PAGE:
It will be 40 years in December since the incoming Whitlam government asked the Arbitration Commission to reopen the equal pay case. The government sent Mary Gaudron to argue and the commission brought down the historic decision that women should be paid the male rates for the same jobs. A couple of years later the basic wage was applied to women as well as men. The idea that male wages were “family wages” designed to support a wife and children, the Higgins decision in 1908 was over.
However, the gaps continue. Many women gained more pay but since the early 1980s the gap between the hourly rates of men and women has stubbornly stayed around 17%, sometimes even slipping back a little. So the question of what was equal pay has remained on the agenda.
The current case, led by the ASU, is important because it looks at a feminised industry and put the case that the levels of pay were affected by the 80% plus female workforce. It was the first case to be put under provisions in the new Fair Work legislation and argued that gender was a factor that should be remedied as it discriminated against valuing the work done appropriately.
The decision that came down over the past few moths initially found last year that gender was a factor in the pay scales but did not at that stage state how much of a factor it was. The past few months have involved many submissions on this point that fed into the decision yesterday for rises in the awards that ranged from 18% to 41% for some 150,000 plus workers in the community services sector. This has been a classic low-pay sector that involved mainly publicly funded services for some of the most disadvantaged people. Despite the often high-skill demands and stress levels, the pay rates were often below or similar to unskilled jobs, such as stacking shelves.
The judgement stated:
“In this decision we have concluded that for employees in the SACS industry there is not equal remuneration for men and women workers for work of equal or comparable value by comparison with workers in state and local government employment. We consider gender has been important in creating the gap between pay in the SACS industry and pay in comparable state and local government employment. And, in order to give effect to the equal remuneration provisions, the proper approach is to attempt to identify the extent to which gender has inhibited wages growth in the SACS industry and to mould a remedy which addresses that situation.”
Later they stated:
“Various studies concerning the extent of the unexplained portion of the gender wage gap were referred to. In particular, the study of Cassells and others and its finding that 60 per cent of the gender pay gap is unexplained by factors other than gender was relied on. The Joint Submission utilises ‘caring work’ as a proxy for gender considerations.”
This is the basis they used to set the rises they recommended. The rises will cover some 25 steps of skill and service length but their introduction is set to happen over an extraordinarily long time. The first tranche will not happen for nearly 12 months and the last payment is delayed until December 2020. This is even two years longer than the agreed view of the union and the Commonwealth that it should take six years.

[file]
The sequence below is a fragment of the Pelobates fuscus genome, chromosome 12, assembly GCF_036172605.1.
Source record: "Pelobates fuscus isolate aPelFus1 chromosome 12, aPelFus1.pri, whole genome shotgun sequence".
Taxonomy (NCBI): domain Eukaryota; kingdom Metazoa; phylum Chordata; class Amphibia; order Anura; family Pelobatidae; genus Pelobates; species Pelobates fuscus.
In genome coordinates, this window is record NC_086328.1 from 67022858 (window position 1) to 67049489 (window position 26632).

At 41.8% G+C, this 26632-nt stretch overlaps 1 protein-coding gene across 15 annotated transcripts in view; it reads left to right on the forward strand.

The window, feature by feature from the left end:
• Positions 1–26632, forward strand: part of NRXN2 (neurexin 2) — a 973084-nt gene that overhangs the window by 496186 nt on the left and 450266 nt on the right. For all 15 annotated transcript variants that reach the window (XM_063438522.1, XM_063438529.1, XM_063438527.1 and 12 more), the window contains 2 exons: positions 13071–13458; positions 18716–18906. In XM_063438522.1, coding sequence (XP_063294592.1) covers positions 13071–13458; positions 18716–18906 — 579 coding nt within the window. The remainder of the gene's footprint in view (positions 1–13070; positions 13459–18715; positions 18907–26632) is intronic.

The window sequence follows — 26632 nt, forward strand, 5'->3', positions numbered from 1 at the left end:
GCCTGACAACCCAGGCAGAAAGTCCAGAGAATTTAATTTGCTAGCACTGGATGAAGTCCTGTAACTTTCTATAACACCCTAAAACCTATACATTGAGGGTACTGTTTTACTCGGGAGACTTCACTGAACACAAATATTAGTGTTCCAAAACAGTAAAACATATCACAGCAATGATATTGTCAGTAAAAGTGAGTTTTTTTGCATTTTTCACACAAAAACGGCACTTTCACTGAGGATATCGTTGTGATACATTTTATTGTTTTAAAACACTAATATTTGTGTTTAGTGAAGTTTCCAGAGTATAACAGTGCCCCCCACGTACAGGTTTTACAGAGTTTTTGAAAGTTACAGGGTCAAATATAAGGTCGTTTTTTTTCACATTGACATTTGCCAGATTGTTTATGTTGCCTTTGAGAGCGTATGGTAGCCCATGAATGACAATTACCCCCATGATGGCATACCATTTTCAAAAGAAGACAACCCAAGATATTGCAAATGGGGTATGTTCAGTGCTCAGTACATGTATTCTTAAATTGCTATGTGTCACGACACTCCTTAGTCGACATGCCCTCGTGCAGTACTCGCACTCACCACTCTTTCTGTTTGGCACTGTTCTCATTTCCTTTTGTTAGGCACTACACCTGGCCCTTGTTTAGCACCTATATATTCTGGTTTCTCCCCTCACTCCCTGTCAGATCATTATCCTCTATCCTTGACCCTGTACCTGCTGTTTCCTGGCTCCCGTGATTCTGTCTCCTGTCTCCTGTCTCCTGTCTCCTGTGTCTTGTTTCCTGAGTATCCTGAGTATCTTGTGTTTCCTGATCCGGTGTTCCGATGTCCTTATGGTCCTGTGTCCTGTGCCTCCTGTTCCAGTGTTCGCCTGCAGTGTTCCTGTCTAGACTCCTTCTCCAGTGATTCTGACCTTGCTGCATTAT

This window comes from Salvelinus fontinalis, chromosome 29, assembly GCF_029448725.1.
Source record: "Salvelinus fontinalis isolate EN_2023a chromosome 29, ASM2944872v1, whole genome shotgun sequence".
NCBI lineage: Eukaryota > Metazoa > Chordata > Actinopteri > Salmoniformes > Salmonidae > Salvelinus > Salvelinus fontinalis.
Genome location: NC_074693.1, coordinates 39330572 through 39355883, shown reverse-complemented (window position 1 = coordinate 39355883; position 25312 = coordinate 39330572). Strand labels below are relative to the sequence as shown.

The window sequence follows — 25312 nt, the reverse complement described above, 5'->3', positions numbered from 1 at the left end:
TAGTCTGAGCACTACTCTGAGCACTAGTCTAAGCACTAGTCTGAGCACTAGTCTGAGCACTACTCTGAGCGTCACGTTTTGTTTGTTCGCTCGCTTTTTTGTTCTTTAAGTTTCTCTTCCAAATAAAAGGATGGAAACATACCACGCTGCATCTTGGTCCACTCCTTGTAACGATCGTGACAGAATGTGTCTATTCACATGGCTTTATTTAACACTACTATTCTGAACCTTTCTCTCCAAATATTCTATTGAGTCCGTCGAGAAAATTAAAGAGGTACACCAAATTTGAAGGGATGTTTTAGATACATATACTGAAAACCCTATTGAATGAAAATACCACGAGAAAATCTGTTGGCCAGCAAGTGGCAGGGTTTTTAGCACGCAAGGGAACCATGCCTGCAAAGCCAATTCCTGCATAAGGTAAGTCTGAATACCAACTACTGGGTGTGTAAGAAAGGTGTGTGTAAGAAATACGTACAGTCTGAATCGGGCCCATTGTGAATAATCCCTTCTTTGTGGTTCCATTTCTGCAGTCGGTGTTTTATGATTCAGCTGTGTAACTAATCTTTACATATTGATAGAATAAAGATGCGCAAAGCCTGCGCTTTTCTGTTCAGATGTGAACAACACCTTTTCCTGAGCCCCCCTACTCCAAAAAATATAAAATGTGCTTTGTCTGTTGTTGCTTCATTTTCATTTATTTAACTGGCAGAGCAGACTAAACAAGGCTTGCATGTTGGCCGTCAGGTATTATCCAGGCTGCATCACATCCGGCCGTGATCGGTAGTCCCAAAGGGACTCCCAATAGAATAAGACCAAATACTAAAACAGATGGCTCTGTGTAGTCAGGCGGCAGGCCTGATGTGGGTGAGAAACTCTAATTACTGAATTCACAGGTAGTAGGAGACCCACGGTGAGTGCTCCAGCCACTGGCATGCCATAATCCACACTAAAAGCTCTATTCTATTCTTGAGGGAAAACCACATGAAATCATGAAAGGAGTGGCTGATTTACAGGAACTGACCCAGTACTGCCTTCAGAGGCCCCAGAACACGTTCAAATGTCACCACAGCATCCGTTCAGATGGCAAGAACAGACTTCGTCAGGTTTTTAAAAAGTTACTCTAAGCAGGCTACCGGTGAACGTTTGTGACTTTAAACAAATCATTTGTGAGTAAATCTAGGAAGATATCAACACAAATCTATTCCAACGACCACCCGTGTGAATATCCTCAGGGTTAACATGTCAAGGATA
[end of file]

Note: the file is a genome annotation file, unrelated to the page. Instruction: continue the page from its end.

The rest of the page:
It seems extraordinary that the remedying of basic wage injustice should take such a long time. These workers have obviously been grossly underpaid for ever, and now should they have to wait a further nearly nine years for their catch up?
The key to this long process is the source of the money. Most of these organisations are not-for-profit community organisations that depend largely on government funding. Therefore, the rises in pay must be met by increased subsidies or cutbacks in services. That has been part of the problem, as their largely female workforces have never had the gall to strike for higher pay as they knew it would damage their vulnerable clients. The commission has taken this payment factor into account and therefore they will still be exploited.
ACOSS and most of the smaller agencies were very supportive of the rises because they also know how hard the low pay is on their workers. It makes it hard to retain and attract skilled people. It therefore affects their capacities to serve their vulnerable clients well. Delaying the rises for so long will not ease current staffing problems. However, some larger agencies, who have a more corporate view, were much less supportive, even thought they “profit” from many government contracts.
Other community service sectors out there, which were not covered, will be looking to take some cases. Aged-care nurses and other staff, child-care workers and other areas of personal services and care that replace unpaid household work are equally underpaid because of the gender of most employees. Many of these are also in commercial sectors.
The business leaders mostly failed to support the claims and are up in arms about the rises. They see the possibilities of more claims by feminised occupations and industries. They need to look at why so often their feminised jobs, e.g. human resources, are paid less than their financial officers who tend to be men.
As an email from a long-term advocate for equal pay said: “Well done all of us, ASU and govt! A down-payment on the first instalment of equal pay on the never-never! good decision rates-wise but 8 yr phasing! — must be unprecedented.”
She notes that it would not have happened without the support of the federal government and their joint submission with the union: “The best thing from a future cases point of view is the gender related undervaluation finding, needing no comparators.”
But we still have to work on how to quantify gender undervaluation. So this is just the beginning.